GENEVA — The U.S. presented a new conditional offer on Tuesday to cap its farm subsidies at $15 billion, down from an earlier offer of $17 billion, setting the stage for serious haggling in an attempt to reach a breakthrough deal in the Doha Round of global trade talks.
“This is a major move, taken in good faith with an expectation that others will reciprocate and step forward with improved offers in market access,” U.S. Trade Representative Susan Schwab said on the second day of high-level meetings here.
Schwab said the reductions “are not offered in isolation and must be accompanied by significant market openings in agriculture and NAMA [nonagricultural market access].”
Major trading partners such as Brazil, India and the European Union welcomed the U.S. agriculture offer as a first step, but said it was still inadequate. Some diplomats and interest groups also had doubts whether the administration can politically deliver on the offer.
“If we make an agreement here, will the American Congress approve it?” asked Celio Porto, Brazil’s secretary of agriculture, adding the recent U.S. farm bill, which raised farm subsidies, casts doubts on the offer.
The U.S. also signaled it was committed to putting forward an offer that would encompass faster and deeper cuts for cotton subsidies, but clarified the quality of the offer would depend on what market access openings it can secure from key export markets that still have high tariffs, such as China.
“The levels we’re looking at will be dependent on market access, quite frankly, that we will see for American cotton,” said Mark Keenum, U.S. undersecretary of agriculture.
However, some top envoys from some major farm exporting nations were upset the U.S. was linking the cotton cuts, which are meant to help the poorest African nations, to market access commitments.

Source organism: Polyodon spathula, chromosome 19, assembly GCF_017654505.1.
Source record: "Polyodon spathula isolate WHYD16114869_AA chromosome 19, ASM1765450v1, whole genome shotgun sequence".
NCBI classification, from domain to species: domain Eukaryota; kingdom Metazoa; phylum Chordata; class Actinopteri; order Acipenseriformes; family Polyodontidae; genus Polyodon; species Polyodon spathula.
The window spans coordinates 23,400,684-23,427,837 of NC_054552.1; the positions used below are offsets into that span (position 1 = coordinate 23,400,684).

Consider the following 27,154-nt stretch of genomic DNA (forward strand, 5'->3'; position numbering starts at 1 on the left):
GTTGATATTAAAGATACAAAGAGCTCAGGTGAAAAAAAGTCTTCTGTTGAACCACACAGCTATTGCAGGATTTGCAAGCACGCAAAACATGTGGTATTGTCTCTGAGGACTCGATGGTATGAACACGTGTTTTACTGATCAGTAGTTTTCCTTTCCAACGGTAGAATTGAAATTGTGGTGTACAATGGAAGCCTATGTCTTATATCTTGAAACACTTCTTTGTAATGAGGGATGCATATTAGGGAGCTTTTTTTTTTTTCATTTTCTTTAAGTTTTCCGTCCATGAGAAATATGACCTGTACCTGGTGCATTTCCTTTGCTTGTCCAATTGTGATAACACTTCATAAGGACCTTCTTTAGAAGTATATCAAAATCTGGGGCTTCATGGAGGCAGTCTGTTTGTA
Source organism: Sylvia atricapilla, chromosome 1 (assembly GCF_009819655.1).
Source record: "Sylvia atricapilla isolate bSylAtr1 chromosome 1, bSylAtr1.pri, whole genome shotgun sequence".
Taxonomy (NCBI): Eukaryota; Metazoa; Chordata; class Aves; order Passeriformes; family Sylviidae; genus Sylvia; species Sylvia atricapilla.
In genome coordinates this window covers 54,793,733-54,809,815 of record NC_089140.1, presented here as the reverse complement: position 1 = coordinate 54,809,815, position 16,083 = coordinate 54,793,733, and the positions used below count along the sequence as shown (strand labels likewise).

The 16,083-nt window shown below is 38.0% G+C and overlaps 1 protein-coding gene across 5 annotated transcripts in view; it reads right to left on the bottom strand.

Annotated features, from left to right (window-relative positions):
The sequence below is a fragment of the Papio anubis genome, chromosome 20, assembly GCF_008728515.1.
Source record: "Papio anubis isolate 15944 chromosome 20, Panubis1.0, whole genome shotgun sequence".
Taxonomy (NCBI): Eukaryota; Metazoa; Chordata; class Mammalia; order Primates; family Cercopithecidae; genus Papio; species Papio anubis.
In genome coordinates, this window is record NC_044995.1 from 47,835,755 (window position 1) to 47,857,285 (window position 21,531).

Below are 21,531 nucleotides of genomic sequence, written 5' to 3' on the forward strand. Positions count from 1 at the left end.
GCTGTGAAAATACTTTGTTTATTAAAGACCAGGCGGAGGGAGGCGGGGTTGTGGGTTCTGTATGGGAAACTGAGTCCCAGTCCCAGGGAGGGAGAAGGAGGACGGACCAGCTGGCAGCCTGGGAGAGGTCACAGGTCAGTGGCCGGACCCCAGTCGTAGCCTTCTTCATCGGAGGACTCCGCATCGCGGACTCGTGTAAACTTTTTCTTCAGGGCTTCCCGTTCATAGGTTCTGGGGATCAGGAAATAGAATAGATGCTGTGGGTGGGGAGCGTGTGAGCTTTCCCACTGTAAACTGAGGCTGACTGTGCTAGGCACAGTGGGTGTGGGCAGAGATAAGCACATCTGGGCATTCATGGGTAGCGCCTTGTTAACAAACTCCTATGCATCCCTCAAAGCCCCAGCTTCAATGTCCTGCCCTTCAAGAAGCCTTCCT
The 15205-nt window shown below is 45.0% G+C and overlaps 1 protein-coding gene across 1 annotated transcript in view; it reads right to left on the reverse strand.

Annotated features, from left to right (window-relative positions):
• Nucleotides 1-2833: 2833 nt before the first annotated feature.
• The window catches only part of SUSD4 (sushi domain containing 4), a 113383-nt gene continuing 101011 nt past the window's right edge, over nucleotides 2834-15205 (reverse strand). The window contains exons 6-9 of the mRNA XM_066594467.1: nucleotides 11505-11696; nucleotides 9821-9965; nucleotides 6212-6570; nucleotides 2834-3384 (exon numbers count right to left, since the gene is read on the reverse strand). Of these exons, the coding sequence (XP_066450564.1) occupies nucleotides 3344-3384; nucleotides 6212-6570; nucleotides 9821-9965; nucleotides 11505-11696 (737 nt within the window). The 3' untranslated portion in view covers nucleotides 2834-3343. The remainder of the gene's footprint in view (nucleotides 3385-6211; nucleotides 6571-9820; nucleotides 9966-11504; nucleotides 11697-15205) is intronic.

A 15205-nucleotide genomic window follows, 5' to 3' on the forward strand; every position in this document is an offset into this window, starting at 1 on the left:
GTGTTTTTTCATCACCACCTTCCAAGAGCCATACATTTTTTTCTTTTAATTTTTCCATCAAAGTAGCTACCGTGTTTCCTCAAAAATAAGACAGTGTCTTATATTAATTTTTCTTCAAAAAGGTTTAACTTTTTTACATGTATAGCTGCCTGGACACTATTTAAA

“Our export markets for cotton are in Asian nations, primarily,” Keenum said, adding that about half of that goes to China. “China has very high tariffs on cotton imports. So, it’s important to obtain very significant access to our markets for American cotton.”
The draft on the table calls for the U.S. to slash cotton subsidies by 82 percent, which Washington has said is unacceptable, but has yet to counteroffer. In 2007, the U.S. was the world’s biggest cotton exporter with shipments valued at $4.7 billion. Other major exporters included Brazil, with shipments worth $512 million; Australia, with $462 million, and Greece, with $245 million.
Meanwhile, the talks on industrial goods, or NAMA, remained deadlocked between key emerging countries and the U.S. and European Union.
India, Brazil, South Africa and Argentina, backed by their industries, especially textiles and apparel, are opposed to demands pushed by the EU and the U.S. that would water down flexibilities for the timing of tariff cuts in the current draft to shelter certain sectors from competition.
“No, we want to keep this right off the table,” Rod Davies, South Africa’s deputy trade minister, said in an interview.
Brazil Foreign Minister Celso Amorim said it was “a bad idea” and T.S. Vishwanath, senior director of international trade policy at the Confederation of Indian Industry, called it “a deal-breaker.”
But the U.S. and EU are under similar pressure from manufacturers to make sure that certain sectors are not carved out from any market openings.
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